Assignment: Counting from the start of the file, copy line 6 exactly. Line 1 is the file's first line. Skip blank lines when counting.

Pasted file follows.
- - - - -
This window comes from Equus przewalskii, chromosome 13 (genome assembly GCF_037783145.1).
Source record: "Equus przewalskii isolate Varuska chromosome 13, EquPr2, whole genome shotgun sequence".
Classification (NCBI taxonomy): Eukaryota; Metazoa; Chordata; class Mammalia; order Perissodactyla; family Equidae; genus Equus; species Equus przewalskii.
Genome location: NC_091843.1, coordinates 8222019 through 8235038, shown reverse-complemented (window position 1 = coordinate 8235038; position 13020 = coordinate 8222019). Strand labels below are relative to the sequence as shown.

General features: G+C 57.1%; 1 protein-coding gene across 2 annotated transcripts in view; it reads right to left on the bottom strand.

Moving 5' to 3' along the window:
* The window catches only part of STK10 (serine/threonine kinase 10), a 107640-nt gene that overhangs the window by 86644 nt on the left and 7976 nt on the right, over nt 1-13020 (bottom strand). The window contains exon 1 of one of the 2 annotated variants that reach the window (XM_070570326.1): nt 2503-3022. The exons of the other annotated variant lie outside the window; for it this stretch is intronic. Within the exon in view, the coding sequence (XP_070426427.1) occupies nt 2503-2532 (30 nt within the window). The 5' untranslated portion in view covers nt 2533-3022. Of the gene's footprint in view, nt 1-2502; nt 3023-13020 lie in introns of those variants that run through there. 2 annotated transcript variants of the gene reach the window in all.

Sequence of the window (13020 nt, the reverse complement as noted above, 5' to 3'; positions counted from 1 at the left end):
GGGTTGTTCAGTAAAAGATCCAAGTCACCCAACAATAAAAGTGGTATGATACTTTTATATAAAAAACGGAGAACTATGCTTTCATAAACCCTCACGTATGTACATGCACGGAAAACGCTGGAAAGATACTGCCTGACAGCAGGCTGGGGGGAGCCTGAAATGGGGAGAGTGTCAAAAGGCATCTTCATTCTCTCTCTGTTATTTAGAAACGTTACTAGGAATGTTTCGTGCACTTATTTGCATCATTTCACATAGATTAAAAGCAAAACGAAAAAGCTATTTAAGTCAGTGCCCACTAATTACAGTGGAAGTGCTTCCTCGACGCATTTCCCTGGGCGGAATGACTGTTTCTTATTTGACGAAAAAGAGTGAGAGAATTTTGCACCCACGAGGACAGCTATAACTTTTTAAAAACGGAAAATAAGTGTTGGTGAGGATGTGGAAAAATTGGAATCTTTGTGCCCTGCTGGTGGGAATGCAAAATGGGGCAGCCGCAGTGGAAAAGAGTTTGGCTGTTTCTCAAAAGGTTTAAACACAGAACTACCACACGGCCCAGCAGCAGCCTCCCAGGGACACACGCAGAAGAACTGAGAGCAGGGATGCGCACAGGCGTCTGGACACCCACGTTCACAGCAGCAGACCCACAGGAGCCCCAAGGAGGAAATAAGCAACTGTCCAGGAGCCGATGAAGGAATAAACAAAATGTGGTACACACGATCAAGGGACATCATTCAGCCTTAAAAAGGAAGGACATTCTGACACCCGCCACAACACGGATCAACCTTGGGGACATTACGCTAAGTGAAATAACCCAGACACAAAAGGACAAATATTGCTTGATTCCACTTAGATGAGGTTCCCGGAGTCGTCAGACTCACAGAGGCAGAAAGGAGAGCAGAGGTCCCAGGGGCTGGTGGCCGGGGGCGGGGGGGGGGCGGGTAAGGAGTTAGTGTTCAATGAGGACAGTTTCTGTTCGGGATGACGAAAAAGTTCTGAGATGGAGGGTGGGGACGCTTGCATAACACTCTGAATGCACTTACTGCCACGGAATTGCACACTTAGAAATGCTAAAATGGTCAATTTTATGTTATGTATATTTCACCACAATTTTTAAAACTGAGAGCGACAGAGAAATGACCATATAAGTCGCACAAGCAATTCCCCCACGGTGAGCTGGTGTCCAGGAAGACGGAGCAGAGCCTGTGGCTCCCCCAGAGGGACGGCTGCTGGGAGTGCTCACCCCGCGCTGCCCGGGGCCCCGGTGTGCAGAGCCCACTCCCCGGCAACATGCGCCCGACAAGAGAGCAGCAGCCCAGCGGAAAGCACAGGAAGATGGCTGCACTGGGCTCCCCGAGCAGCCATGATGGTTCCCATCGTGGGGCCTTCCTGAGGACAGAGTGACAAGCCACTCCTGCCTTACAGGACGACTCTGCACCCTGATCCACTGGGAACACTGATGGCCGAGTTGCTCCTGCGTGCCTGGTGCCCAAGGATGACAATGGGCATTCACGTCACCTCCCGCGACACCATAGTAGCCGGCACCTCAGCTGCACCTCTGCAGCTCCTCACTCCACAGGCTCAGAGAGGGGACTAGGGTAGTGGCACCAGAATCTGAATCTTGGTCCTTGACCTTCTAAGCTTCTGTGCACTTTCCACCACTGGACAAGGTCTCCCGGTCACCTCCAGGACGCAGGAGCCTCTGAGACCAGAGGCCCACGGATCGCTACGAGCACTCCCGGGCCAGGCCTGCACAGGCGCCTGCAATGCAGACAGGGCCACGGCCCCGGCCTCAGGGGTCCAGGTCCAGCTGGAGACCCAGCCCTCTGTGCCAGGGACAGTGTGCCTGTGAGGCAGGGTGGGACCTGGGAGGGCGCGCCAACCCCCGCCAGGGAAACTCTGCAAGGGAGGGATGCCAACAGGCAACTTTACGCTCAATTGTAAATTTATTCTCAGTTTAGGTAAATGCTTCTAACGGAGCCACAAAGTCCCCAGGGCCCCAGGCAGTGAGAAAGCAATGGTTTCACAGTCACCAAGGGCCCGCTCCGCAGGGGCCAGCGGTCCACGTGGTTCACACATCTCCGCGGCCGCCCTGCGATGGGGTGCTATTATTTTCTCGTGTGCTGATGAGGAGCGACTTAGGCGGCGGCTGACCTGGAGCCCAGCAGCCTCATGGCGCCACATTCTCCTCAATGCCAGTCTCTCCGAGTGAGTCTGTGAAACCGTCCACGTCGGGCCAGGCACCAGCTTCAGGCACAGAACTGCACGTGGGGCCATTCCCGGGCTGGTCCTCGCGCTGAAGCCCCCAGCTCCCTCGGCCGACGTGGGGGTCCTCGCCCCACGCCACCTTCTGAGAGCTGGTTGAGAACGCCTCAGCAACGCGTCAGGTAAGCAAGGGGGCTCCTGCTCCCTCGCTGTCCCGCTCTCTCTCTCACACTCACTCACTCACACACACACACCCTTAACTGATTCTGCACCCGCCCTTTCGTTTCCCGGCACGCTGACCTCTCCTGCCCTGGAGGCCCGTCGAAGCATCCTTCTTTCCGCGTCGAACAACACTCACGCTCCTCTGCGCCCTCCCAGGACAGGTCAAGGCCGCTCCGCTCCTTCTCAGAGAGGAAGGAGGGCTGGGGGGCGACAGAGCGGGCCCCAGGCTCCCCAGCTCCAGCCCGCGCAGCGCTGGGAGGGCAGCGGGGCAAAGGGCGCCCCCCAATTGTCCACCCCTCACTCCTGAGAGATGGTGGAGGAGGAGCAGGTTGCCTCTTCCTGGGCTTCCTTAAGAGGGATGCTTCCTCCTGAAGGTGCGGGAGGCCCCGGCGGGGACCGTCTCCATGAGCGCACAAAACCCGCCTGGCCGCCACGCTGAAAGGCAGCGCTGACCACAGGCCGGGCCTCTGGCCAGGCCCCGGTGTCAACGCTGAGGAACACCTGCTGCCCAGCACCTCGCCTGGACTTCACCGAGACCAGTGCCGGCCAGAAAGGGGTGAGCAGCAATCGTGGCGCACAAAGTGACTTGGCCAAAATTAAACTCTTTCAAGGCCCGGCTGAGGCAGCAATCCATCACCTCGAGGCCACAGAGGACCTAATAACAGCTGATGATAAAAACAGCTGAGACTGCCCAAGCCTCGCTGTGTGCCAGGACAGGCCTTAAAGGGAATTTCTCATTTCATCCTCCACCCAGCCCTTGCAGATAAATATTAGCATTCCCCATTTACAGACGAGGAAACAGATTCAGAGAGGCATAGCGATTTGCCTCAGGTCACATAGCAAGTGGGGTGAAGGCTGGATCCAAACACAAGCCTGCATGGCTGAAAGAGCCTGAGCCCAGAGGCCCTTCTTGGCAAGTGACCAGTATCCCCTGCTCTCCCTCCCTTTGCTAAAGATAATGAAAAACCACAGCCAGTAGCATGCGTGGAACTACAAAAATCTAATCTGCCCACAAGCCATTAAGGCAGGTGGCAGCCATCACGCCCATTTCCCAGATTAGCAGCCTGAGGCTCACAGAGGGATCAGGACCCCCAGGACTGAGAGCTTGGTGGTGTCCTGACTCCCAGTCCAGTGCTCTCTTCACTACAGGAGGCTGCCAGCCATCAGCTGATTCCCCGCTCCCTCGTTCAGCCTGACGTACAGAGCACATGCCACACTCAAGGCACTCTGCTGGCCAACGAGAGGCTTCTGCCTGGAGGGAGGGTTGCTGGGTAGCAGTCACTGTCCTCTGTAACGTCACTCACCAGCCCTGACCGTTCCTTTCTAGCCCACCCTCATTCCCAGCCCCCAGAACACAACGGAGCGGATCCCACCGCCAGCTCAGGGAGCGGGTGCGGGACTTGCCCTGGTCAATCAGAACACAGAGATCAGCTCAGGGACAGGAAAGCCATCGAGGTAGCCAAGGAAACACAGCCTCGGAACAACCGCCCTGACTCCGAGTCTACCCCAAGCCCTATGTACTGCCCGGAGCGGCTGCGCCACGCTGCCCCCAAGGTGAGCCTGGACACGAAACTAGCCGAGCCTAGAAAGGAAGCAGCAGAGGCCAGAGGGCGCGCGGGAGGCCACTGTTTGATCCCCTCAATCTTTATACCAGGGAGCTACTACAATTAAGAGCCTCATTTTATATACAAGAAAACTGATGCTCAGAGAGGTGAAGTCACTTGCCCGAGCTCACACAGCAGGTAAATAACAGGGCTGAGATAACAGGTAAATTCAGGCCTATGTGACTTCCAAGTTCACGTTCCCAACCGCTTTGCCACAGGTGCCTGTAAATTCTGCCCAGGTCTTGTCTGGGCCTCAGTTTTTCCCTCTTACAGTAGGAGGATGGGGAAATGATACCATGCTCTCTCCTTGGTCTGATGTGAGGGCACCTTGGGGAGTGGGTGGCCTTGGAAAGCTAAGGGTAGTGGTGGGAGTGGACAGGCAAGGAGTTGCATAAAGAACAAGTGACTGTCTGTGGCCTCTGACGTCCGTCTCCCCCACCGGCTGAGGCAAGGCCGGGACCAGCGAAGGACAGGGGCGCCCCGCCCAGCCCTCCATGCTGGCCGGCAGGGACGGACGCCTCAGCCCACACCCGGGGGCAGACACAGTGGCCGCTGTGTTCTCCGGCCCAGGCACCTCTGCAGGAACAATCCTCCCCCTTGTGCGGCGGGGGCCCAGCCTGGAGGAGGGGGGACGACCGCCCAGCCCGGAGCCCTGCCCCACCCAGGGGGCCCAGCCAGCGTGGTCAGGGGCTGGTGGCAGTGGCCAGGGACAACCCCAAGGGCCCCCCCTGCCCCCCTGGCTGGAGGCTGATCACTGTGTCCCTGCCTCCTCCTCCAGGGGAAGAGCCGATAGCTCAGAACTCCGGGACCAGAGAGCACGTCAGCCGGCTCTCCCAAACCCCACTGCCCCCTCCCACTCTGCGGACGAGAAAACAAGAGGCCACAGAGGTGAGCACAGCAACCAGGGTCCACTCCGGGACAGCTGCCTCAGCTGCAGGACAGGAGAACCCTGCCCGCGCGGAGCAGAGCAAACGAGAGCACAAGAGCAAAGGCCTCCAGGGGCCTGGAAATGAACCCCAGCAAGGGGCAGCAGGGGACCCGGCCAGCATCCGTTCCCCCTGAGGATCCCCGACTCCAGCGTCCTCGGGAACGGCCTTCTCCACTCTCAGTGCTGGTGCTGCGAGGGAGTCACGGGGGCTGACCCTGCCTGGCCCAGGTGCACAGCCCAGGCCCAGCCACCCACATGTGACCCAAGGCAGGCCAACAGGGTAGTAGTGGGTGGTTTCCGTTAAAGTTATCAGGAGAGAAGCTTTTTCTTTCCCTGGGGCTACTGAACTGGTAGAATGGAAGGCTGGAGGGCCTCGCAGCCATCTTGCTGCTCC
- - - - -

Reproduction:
Moving 5' to 3' along the window: